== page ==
The V12 GTs
WHEN IT CAME TO THE V12 CARS, Ferrari had implemented the big changes a few years before evo came to be. We’re now used to Maranello’s big-banger GTs having their V12s sitting well back in the nose rather than behind the seats, but even when the 575M Maranello was introduced in 2002, it still felt odd not to have a flat-12, Testarossa-shaped flagship for the series-production range.
The 550 of 1996 was a mellow machine, and the 575 continued that vibe, albeit with more power (508 versus 478bhp) and the option of an F1 paddleshift gearbox. The early cars proved to be considerably quicker than the 550, but also a bit at sea damping-
Wwise. There simply wasn’t enough support, so the 575 tended to scrape its belly through big compressions. The subsequent Fiorano Handling Pack addressed the issues and the 575M belatedly found its feet. We weren’t fans of the F1 ’box – though more potent, the 575’s demeanour still better suited a stick – but things would start to change with the 575M HGTC. This car brought some aggression to Ferrari’s V12 proposition. It was great to drive and eye-wateringly expensive, but nothing compared with what was to come.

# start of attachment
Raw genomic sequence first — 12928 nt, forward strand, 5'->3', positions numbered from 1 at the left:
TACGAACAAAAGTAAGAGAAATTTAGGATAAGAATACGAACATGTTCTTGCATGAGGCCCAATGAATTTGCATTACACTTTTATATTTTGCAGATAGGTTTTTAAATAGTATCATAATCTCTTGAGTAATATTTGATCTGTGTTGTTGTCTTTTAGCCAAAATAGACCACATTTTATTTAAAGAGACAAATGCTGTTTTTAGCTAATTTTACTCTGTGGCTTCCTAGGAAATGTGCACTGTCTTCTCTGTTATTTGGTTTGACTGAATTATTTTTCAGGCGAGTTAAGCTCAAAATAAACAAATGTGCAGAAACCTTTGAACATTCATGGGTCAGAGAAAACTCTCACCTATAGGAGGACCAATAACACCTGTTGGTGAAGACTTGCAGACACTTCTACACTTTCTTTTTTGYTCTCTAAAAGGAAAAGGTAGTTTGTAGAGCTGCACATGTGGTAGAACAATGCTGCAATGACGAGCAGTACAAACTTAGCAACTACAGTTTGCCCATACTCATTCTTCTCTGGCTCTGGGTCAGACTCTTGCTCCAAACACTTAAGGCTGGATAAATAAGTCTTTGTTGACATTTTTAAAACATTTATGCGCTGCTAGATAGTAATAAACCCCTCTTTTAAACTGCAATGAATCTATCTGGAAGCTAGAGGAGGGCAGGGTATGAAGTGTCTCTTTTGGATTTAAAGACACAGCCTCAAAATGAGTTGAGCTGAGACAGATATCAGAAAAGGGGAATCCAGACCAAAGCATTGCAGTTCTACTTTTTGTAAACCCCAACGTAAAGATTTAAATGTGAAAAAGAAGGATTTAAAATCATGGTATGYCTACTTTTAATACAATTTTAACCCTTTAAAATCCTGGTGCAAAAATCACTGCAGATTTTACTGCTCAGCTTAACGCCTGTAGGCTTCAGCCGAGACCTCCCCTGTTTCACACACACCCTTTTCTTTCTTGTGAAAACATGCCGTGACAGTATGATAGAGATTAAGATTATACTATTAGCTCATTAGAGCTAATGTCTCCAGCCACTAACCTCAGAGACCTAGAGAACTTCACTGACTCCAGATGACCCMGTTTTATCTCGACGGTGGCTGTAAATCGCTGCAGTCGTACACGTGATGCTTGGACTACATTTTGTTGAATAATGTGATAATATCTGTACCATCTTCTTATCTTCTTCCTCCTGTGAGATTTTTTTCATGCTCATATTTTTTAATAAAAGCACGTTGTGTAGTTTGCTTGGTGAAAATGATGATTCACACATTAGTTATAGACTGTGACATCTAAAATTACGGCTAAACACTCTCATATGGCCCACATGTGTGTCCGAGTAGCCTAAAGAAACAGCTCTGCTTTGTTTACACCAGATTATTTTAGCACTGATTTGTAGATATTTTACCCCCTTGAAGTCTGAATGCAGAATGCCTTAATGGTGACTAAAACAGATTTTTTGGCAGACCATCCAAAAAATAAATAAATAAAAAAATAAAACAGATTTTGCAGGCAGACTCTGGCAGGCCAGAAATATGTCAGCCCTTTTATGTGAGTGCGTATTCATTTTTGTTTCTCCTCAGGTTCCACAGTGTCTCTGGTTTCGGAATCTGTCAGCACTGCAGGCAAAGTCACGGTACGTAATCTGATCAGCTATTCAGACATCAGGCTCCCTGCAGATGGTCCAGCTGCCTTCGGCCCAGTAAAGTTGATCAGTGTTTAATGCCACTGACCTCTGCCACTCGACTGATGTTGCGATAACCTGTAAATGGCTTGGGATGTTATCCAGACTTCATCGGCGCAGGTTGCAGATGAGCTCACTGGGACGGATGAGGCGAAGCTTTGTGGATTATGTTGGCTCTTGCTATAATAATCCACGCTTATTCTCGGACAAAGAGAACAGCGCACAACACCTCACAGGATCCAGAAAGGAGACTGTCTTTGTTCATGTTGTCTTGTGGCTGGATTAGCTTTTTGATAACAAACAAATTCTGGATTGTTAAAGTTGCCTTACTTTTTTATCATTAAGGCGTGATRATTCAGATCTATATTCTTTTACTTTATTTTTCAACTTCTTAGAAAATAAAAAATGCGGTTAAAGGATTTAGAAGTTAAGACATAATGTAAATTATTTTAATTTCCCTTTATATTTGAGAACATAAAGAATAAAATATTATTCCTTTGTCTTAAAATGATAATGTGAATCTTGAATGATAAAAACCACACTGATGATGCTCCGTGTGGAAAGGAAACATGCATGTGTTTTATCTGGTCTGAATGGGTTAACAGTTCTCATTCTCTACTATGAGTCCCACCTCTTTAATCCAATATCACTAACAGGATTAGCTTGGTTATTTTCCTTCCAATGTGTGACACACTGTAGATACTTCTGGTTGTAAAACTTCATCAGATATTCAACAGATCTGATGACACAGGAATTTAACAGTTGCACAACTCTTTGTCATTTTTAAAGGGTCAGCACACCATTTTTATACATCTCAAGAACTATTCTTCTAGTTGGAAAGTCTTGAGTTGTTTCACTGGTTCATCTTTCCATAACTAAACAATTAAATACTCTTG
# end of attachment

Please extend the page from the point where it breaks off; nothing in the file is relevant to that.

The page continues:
The 599 GTB Fiorano of 2006 was a bruiser of a car. One powered by a 611bhp derivative of the Enzo’s V12 and mated to what at the time was the best paddleshift ’box around. Then there were the newfangled magnetic